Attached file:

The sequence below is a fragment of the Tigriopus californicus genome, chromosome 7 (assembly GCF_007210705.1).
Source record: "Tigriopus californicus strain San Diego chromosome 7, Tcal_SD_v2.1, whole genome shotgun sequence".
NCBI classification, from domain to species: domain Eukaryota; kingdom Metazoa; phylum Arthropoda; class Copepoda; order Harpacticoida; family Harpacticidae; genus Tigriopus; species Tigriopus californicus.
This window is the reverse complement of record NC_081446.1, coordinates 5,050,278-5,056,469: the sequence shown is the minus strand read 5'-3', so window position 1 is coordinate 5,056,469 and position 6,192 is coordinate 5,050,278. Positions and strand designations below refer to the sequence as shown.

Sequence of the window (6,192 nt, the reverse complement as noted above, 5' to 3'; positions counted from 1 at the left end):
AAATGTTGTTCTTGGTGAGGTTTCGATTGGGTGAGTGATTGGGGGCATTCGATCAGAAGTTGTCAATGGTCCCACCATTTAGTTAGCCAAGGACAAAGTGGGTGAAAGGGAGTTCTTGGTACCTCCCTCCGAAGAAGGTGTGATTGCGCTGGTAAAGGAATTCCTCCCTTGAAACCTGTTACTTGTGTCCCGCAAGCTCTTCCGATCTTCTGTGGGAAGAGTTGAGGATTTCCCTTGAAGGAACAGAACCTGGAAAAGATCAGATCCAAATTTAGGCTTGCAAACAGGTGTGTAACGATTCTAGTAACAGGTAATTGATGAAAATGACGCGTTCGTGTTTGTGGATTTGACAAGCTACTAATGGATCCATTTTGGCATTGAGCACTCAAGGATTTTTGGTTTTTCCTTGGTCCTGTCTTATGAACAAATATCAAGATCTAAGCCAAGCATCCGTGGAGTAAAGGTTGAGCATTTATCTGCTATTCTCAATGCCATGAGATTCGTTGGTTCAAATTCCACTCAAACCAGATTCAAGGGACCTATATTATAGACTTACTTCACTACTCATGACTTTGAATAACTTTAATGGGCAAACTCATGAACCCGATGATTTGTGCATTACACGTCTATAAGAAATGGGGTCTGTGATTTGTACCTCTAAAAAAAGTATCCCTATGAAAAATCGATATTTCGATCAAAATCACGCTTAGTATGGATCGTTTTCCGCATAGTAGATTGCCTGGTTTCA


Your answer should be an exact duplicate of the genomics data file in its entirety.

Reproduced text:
The sequence below is a fragment of the Tigriopus californicus genome, chromosome 7 (assembly GCF_007210705.1).
Source record: "Tigriopus californicus strain San Diego chromosome 7, Tcal_SD_v2.1, whole genome shotgun sequence".
NCBI classification, from domain to species: domain Eukaryota; kingdom Metazoa; phylum Arthropoda; class Copepoda; order Harpacticoida; family Harpacticidae; genus Tigriopus; species Tigriopus californicus.
This window is the reverse complement of record NC_081446.1, coordinates 5,050,278-5,056,469: the sequence shown is the minus strand read 5'-3', so window position 1 is coordinate 5,056,469 and position 6,192 is coordinate 5,050,278. Positions and strand designations below refer to the sequence as shown.

Sequence of the window (6,192 nt, the reverse complement as noted above, 5' to 3'; positions counted from 1 at the left end):
AAATGTTGTTCTTGGTGAGGTTTCGATTGGGTGAGTGATTGGGGGCATTCGATCAGAAGTTGTCAATGGTCCCACCATTTAGTTAGCCAAGGACAAAGTGGGTGAAAGGGAGTTCTTGGTACCTCCCTCCGAAGAAGGTGTGATTGCGCTGGTAAAGGAATTCCTCCCTTGAAACCTGTTACTTGTGTCCCGCAAGCTCTTCCGATCTTCTGTGGGAAGAGTTGAGGATTTCCCTTGAAGGAACAGAACCTGGAAAAGATCAGATCCAAATTTAGGCTTGCAAACAGGTGTGTAACGATTCTAGTAACAGGTAATTGATGAAAATGACGCGTTCGTGTTTGTGGATTTGACAAGCTACTAATGGATCCATTTTGGCATTGAGCACTCAAGGATTTTTGGTTTTTCCTTGGTCCTGTCTTATGAACAAATATCAAGATCTAAGCCAAGCATCCGTGGAGTAAAGGTTGAGCATTTATCTGCTATTCTCAATGCCATGAGATTCGTTGGTTCAAATTCCACTCAAACCAGATTCAAGGGACCTATATTATAGACTTACTTCACTACTCATGACTTTGAATAACTTTAATGGGCAAACTCATGAACCCGATGATTTGTGCATTACACGTCTATAAGAAATGGGGTCTGTGATTTGTACCTCTAAAAAAAGTATCCCTATGAAAAATCGATATTTCGATCAAAATCACGCTTAGTATGGATCGTTTTCCGCATAGTAGATTGCCTGGTTTCA